College of Business Administration

-------------------------------------------------------------------------
--------------------------------

Article Reprints:

-------------------------------------------------------------------------
--------------------------------
Franz Kafka
The Bucket Rider, translated by Willa and Edwin Muir.
Coal all spent; the bucket empty; the shovel useless; the stove breathing out cold; the room freezing; the leaves outside the window rigid, covered with rime; the sky a silver shield against anyone who looks for help from it. I must have coal; I cannot freeze to death; behind me is the pitiless stove, before me the pitiless sky, so I must ride out between them and on my journey seek aid from the coal-dealer. But he has already grown deaf to ordinary appeals; I must prove irrefutable to him that I have not a single grain of coal left, and that he means to me the very sun in the firmament. I must approach like a beggar who, with the death-rattle already in his throat, insists on dying on the doorstep, and to whom the grand people's cook accordingly decides to give the dregs of the coffee-pot; just so must the coal-dealer, filled with rage, but acknowledging the command, "Thou shall not kill," fling a shovelful of coal into my bucket.

My mode of arrival must decide the matter; so I ride off on the bucket. Seated on the bucket, my hands on the handle, the simplest kind of bridle, I propel myself with difficulty down the stairs; but once down below my bucket ascends, superbly, superbly; camels humbly squatting on the ground do not rise with more dignity, shaking themselves under the sticks of their drivers. Through the hard frozen streets we go at a regular canter; often I am upraised as high as the first story of a house; never do I sink as low as the house doors. And at last I float at an extraordinary height above the vaulted cellar of the dealer, whom I see far below crouching over his table, where he is writing; he has opened the door to let out the excessive heat.

"Coal-dealer!" I cry in a voice burned hollow by the frost and muffled in the cloud made by my breath, "please, coal-dealer, give me a little coal. My bucket is so light that I can ride on it. Be kind. When I can I'll pay you."

The dealer puts his hand to his ear. "Do I hear rightly?" He throws the question over his shoulder to his wife. "Do I hear rightly? A customer."

"I hear nothing," says his wife, breathing in and out peacefully while she knits on, her back pleasantly warmed by the heat.

"Oh, yes, you must hear," I cry. "It's me, an old customer; faithful and true; only without means at the moment."

"Wife," says the dealer, "it's some one, it must be; my ears can't have deceived me so much as that; it must be an old, a very old customer, that can move me so deeply."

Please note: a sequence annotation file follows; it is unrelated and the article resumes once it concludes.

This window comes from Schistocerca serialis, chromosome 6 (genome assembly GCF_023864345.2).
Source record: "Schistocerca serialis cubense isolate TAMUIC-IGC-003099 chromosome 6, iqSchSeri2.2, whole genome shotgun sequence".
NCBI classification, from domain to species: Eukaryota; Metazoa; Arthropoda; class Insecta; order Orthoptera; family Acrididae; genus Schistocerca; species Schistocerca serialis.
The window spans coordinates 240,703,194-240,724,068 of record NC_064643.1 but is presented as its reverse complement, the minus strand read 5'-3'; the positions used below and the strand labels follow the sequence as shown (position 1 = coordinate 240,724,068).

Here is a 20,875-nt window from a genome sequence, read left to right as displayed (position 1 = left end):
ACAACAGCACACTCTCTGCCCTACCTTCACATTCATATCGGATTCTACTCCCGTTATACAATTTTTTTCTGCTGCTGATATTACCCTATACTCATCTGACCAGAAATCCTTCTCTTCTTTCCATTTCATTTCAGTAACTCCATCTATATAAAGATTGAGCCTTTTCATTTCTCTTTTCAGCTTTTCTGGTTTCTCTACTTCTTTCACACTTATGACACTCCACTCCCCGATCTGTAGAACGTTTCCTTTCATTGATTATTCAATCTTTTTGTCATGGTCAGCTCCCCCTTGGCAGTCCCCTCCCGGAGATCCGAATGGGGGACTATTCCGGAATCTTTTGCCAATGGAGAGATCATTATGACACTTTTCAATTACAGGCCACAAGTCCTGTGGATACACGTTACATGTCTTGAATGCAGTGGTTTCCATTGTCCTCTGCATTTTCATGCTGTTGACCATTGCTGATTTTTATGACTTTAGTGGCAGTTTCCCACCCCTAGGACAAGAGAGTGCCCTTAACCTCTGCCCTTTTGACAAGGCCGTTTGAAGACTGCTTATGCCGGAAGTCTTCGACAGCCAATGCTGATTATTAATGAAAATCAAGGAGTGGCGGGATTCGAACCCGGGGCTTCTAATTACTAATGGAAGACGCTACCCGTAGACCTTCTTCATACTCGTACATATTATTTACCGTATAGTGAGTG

"What ails you, man?" says his wife, ceasing from her work for a moment and pressing her knitting to her bosom. "It's nobody, the street is empty, all our customers are provided for; we could close down the shop for several days and take a rest."

"But I'm sitting up here on the bucket," I cry, and unfeeling frozen tears dim my eyes, "please look up here, just once; you'll see me directly; I beg you, just a shovelful; and if you give me more it'll make me so happy that I won't know what to do. All the other customers are provided for. Oh, if I could only hear the coal clattering into the bucket!"

"I'm coming," says the coal-dealer, and on his short leges he makes to climb the stairs of the cellar, but his wife is already beside him, holds him back by the arm and says: "You stay here; seeing you persist in your fancies I'll go myself. Think of the bad fit of coughing you had during the night. But for a piece of business, even if it's one you've only fancied in your head, you're prepared to forget your wife and child and sacrifice your lungs. I'll go."

"Then be sure to tell him all the kinds of coal we have in stock; I'll shout out the prices after you."

"Right," says his wife, climbing up to the street. Naturally she sees me at once. "Frau Coal-dealer," I cry, "my humblest greetings; just one shovelful of coal; here in my bucket; I'll carry it home myself. One shovelful of the worst you have. I'll pay you in full for it, of course, but not just now, not just now." What a knell-like sound the words "not just now" have, and how bewilderingly they mingle with the evening chimes that fall from the church steeple nearby!

"Well, what does he want?" shouts the dealer. "Nothing," his wife shouts back, "there's nothing here; I see nothing, I hear nothing; only six striking, and now we must shut up the shop. The cold is terrible; tomorrow we'll likely have lots to do again."

She sees nothing and hears nothing; but all the same she loosens her apron-strings and waves her apron to waft me away. She succeeds, unluckily. My bucket has all the virtues of a good steed except powers of resistance, which it has not; it is too light; a woman's apron can make it fly through the air.

"You bad woman!" I shout back, while she, turning into the shop, half-contemptuous, half-reassured, flourishes her fist in the air. "You bad woman! I begged you for a shovelful of the worst coal and you would not give me it." And with that I ascend into the regions of the ice mountains and am lost forever.


Return to Professor Dunn's home page.